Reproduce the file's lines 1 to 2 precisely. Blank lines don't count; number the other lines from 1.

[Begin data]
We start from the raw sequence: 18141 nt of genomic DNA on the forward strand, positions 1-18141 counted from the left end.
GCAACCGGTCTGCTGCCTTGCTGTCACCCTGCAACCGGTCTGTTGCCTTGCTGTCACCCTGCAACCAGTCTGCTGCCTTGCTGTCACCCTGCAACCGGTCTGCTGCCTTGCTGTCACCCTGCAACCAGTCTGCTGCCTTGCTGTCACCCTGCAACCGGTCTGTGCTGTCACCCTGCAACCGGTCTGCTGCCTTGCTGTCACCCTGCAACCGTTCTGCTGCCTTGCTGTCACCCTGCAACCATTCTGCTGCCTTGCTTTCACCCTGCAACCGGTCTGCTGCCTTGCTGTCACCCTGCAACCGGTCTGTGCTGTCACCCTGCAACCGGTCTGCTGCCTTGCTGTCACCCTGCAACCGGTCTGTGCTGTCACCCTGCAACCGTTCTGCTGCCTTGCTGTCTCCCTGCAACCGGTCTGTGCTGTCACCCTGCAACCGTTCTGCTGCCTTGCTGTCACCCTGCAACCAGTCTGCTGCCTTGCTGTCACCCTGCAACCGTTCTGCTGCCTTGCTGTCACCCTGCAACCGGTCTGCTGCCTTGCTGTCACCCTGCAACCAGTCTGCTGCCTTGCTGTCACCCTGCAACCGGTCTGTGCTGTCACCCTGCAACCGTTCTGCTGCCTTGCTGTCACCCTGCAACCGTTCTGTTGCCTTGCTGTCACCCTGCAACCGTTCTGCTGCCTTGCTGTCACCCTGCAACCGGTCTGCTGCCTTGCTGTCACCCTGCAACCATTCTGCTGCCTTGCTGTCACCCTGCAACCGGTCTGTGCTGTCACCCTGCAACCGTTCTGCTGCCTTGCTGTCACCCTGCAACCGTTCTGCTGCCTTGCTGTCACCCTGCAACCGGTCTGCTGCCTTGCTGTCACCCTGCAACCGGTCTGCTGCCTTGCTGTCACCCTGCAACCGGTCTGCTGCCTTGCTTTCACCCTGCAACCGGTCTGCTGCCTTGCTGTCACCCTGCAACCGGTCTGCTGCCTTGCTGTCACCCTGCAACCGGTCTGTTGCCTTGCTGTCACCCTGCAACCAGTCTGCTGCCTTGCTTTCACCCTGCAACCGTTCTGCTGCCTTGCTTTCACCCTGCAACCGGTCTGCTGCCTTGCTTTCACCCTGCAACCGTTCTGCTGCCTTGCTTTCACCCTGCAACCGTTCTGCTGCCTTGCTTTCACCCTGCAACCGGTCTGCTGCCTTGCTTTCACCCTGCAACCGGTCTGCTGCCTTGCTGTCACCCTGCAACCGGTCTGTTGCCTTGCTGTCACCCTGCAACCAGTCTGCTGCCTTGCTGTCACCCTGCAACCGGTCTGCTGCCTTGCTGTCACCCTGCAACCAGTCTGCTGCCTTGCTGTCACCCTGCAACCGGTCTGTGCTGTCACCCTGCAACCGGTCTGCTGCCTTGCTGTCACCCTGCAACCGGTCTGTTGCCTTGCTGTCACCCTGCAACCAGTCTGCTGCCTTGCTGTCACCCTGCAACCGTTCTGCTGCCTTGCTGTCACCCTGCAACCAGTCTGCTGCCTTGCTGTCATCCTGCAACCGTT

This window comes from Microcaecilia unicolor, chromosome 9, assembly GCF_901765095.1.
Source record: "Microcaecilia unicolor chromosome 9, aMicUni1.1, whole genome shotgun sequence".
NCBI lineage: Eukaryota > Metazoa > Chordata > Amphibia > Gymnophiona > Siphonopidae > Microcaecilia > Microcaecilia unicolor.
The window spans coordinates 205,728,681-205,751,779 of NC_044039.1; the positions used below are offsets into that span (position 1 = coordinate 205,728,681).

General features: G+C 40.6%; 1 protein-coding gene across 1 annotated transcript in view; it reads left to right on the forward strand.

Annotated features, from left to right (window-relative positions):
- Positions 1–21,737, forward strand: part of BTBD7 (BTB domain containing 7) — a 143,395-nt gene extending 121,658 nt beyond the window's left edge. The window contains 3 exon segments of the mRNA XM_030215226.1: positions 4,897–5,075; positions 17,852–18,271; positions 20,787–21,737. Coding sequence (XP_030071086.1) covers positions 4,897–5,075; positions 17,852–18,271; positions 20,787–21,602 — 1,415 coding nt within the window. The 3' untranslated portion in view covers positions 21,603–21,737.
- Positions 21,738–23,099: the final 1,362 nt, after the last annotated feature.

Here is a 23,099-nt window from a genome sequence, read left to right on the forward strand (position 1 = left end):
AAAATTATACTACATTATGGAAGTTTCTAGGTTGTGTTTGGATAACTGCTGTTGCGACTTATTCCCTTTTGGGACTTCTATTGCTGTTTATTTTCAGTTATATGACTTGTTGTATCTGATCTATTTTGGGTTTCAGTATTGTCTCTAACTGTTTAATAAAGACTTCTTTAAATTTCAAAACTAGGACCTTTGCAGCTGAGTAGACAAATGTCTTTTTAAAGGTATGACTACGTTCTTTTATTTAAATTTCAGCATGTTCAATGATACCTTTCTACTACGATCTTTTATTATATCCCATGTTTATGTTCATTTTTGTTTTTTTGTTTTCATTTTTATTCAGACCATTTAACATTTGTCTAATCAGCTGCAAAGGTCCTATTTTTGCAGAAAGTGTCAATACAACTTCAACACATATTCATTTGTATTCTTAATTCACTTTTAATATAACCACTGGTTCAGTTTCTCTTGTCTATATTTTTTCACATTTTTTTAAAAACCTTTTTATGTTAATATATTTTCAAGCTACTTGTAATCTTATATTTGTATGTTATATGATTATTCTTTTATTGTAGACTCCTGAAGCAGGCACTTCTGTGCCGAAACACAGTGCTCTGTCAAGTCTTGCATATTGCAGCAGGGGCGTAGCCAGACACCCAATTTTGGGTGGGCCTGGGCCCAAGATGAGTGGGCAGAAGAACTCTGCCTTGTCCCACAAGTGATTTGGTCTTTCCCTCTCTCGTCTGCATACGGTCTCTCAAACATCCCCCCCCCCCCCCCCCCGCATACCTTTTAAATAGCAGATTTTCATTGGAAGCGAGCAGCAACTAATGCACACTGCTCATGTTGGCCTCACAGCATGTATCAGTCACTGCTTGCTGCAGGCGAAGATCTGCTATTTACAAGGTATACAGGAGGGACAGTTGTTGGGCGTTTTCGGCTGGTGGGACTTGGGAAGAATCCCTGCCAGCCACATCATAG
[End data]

We start from the raw sequence: 18141 nt of genomic DNA on the forward strand, positions 1-18141 counted from the left end.
GCAACCGGTCTGCTGCCTTGCTGTCACCCTGCAACCGGTCTGTTGCCTTGCTGTCACCCTGCAACCAGTCTGCTGCCTTGCTGTCACCCTGCAACCGGTCTGCTGCCTTGCTGTCACCCTGCAACCAGTCTGCTGCCTTGCTGTCACCCTGCAACCGGTCTGTGCTGTCACCCTGCAACCGGTCTGCTGCCTTGCTGTCACCCTGCAACCGTTCTGCTGCCTTGCTGTCACCCTGCAACCATTCTGCTGCCTTGCTTTCACCCTGCAACCGGTCTGCTGCCTTGCTGTCACCCTGCAACCGGTCTGTGCTGTCACCCTGCAACCGGTCTGCTGCCTTGCTGTCACCCTGCAACCGGTCTGTGCTGTCACCCTGCAACCGTTCTGCTGCCTTGCTGTCTCCCTGCAACCGGTCTGTGCTGTCACCCTGCAACCGTTCTGCTGCCTTGCTGTCACCCTGCAACCAGTCTGCTGCCTTGCTGTCACCCTGCAACCGTTCTGCTGCCTTGCTGTCACCCTGCAACCGGTCTGCTGCCTTGCTGTCACCCTGCAACCAGTCTGCTGCCTTGCTGTCACCCTGCAACCGGTCTGTGCTGTCACCCTGCAACCGTTCTGCTGCCTTGCTGTCACCCTGCAACCGTTCTGTTGCCTTGCTGTCACCCTGCAACCGTTCTGCTGCCTTGCTGTCACCCTGCAACCGGTCTGCTGCCTTGCTGTCACCCTGCAACCATTCTGCTGCCTTGCTGTCACCCTGCAACCGGTCTGTGCTGTCACCCTGCAACCGTTCTGCTGCCTTGCTGTCACCCTGCAACCGTTCTGCTGCCTTGCTGTCACCCTGCAACCGGTCTGCTGCCTTGCTGTCACCCTGCAACCGGTCTGCTGCCTTGCTGTCACCCTGCAACCGGTCTGCTGCCTTGCTTTCACCCTGCAACCGGTCTGCTGCCTTGCTGTCACCCTGCAACCGGTCTGCTGCCTTGCTGTCACCCTGCAACCGGTCTGTTGCCTTGCTGTCACCCTGCAACCAGTCTGCTGCCTTGCTTTCACCCTGCAACCGTTCTGCTGCCTTGCTTTCACCCTGCAACCGGTCTGCTGCCTTGCTTTCACCCTGCAACCGTTCTGCTGCCTTGCTTTCACCCTGCAACCGTTCTGCTGCCTTGCTTTCACCCTGCAACCGGTCTGCTGCCTTGCTTTCACCCTGCAACCGGTCTGCTGCCTTGCTGTCACCCTGCAACCGGTCTGTTGCCTTGCTGTCACCCTGCAACCAGTCTGCTGCCTTGCTGTCACCCTGCAACCGGTCTGCTGCCTTGCTGTCACCCTGCAACCAGTCTGCTGCCTTGCTGTCACCCTGCAACCGGTCTGTGCTGTCACCCTGCAACCGGTCTGCTGCCTTGCTGTCACCCTGCAACCGGTCTGTTGCCTTGCTGTCACCCTGCAACCAGTCTGCTGCCTTGCTGTCACCCTGCAACCGTTCTGCTGCCTTGCTGTCACCCTGCAACCAGTCTGCTGCCTTGCTGTCATCCTGCAACCGTT